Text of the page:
New Surprise Bill Legislation Proposed in Indiana

March 10, 2020
Currently, new legislation is under discussion in the state of Indiana regarding surprise billing. Both the Senate and the House have proposed their own bills (SB 3 and HB 1004) with overlapping recommendations regarding how best to advance legislation targeting surprise bills and looking to achieve fair protocol for determining rates. If passed, this legislation will likely have widespread impact on both the health care and insurance industries.
In January of 2018, Indiana enacted legislation (HB 1273) to address concerns with surprise billing. This bill required providers to give advance written notice to patients when a referral includes out-of-network services. The written notice must state the following:
• That an out-of-network provider may be called upon during treatment
• That an out-of-network provider is not bound by the payment limitations of the network provider under the insured’s health plan
• That an insured may consult their insurance provider before accepting out-of-network services
The bill also identifies the following circumstances as exceptions where no notification is required:
• A referral is made for emergency medical conditions
• A referral is made for medically or psychologically necessary therapeutic services provided to an admitted patient in a hospital or another facility to which a patient may be admitted for more than twenty-four hours
• For a patient covered by Medicaid, Workers’ Compensation insurance, or who is uninsured
New Developments
Committees in the House and Senate both heard proposals recently advocating new legislation targeting surprise billing in Indiana. Each bill (House Bill 1004 and Senate Bill 3) attempts to eliminate surprise bills for patients while determining a fair process for setting rates of services rendered. The major highlights of these bills are as follows:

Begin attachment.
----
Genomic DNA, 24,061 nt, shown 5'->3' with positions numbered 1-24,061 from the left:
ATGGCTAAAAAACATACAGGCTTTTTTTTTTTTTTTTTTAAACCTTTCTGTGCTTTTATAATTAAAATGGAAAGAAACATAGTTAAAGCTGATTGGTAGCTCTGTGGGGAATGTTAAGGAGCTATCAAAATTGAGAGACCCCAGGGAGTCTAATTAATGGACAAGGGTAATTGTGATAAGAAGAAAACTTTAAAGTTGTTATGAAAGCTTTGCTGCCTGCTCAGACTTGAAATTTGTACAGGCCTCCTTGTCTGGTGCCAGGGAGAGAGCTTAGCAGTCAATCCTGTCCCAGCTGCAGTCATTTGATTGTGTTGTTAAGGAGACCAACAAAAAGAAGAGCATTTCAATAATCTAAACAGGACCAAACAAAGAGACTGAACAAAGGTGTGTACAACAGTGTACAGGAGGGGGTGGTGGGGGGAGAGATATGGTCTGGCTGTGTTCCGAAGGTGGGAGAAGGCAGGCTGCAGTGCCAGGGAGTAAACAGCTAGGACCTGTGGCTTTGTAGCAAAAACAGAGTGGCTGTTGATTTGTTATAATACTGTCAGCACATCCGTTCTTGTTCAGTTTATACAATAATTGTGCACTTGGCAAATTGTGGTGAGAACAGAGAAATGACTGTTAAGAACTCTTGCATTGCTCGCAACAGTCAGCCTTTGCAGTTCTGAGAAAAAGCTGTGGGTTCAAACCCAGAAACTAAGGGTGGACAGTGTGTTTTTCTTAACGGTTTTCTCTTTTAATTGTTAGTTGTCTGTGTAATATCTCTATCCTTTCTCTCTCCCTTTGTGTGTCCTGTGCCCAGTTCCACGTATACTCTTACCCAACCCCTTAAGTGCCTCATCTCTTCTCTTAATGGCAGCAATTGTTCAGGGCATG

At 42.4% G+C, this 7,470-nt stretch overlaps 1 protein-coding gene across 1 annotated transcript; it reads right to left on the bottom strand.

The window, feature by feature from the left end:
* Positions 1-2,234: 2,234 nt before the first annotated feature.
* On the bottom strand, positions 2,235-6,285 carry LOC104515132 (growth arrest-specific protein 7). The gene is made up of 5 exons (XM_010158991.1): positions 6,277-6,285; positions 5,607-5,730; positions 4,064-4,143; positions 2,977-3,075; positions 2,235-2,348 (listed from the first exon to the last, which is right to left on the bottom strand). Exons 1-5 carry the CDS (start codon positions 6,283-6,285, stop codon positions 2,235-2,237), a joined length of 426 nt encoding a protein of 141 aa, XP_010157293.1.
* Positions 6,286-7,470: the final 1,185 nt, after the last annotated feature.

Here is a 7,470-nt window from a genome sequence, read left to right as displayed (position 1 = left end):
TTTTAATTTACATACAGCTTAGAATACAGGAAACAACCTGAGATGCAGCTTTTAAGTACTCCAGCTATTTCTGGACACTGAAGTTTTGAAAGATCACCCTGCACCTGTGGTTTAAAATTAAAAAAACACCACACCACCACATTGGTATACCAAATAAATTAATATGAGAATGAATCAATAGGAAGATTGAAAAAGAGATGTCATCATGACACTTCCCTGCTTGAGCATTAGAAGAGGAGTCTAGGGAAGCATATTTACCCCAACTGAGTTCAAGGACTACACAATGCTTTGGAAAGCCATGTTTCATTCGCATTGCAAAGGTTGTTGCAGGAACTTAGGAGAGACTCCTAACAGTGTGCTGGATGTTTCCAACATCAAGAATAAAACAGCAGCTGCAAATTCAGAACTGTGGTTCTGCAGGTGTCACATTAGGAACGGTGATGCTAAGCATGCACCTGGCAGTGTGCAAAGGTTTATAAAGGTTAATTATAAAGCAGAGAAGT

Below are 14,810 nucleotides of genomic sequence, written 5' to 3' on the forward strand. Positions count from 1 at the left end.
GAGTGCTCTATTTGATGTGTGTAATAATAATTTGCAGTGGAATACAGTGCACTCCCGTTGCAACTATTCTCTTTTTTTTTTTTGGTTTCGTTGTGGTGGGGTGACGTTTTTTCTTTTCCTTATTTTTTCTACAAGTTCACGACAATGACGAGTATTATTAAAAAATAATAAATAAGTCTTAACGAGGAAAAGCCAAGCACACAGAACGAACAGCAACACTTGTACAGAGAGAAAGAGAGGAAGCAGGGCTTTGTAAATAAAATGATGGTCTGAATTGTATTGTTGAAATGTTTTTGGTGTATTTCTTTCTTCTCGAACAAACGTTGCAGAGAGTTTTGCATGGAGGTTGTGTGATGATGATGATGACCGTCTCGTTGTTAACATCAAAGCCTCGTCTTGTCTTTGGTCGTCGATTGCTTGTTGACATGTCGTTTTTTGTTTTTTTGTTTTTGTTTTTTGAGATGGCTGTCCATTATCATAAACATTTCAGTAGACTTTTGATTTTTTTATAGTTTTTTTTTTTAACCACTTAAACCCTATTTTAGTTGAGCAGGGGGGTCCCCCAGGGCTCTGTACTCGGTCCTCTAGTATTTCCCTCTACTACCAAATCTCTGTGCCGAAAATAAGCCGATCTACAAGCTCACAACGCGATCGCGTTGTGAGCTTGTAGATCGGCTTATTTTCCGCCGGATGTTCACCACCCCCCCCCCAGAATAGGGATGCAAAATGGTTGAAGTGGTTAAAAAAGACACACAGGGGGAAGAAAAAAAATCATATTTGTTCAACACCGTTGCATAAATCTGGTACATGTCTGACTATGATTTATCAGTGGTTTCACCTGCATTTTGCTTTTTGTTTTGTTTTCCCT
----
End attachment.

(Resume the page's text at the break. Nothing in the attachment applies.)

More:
• Prohibits patient from being billed more than in-network rates when provided at in-network facilities
• Allows greater than in-network rates if a patient signs a notification agreeing to pay out-of-network rates 
• Requires at least 5 days advance notice that 1) Practitioner intends to charge more than in-network rates and 2) Provides a good faith estimate of the cost
• Requires a patient to sign a consent form agreeing to pay out-of-network rates
For HB 1004, there are also some controversial stipulations regarding sight of service. These are as follows:
• Requires provider to include the service facility location to obtain Medicaid reimbursement
• Requires health care providers to include the address of the service facility location on submitted reimbursement forms
Hospitals have threatened wide-spread cuts if this legislation is passed. As a result, the Senate has agreed to amend this aspect of the legislation in their bill.
Notably, both HB 1004 and SB 3 propose a requirement stipulating a patient must be provided at least 5 days advance written notice to warn them of potential out-of-network charges, as well as a good faith cost estimate. This would prove very difficult, if not impossible, from a logistical perspective as patient contact is quite limited for many specialists. As a result of these concerns and others, hundreds of hospital representatives from around the state gathered around the Statehouse to protest.
Many of those who testified in the dispute regarding the arbitration and resolution process support the measures suggested in both bills. Most parties involved agree patients should not receive surprise out-of-network bills, but the discrepancy arises in determining fair reimbursement procedures. In general, providers prefer an arbitration process to avoid health insurance companies dictating rates of service. Health insurance companies, in turn, argue that arbitration will result in higher rates and ultimately higher insurance premiums for patients. Alternative methods of pricing have been suggested, such as doubling the Medicare rates, but no definitive answer has yet been determined. Failing to settle on an appropriate and fair method of rate setting could result in increased health care costs, inability to recruit emergency physicians and specialists in the state, and potential harm to rural hospitals.
Discussions of these legislative actions are ongoing, and APS will continue to monitor all developments that may affect your practice’s compliance and reimbursement.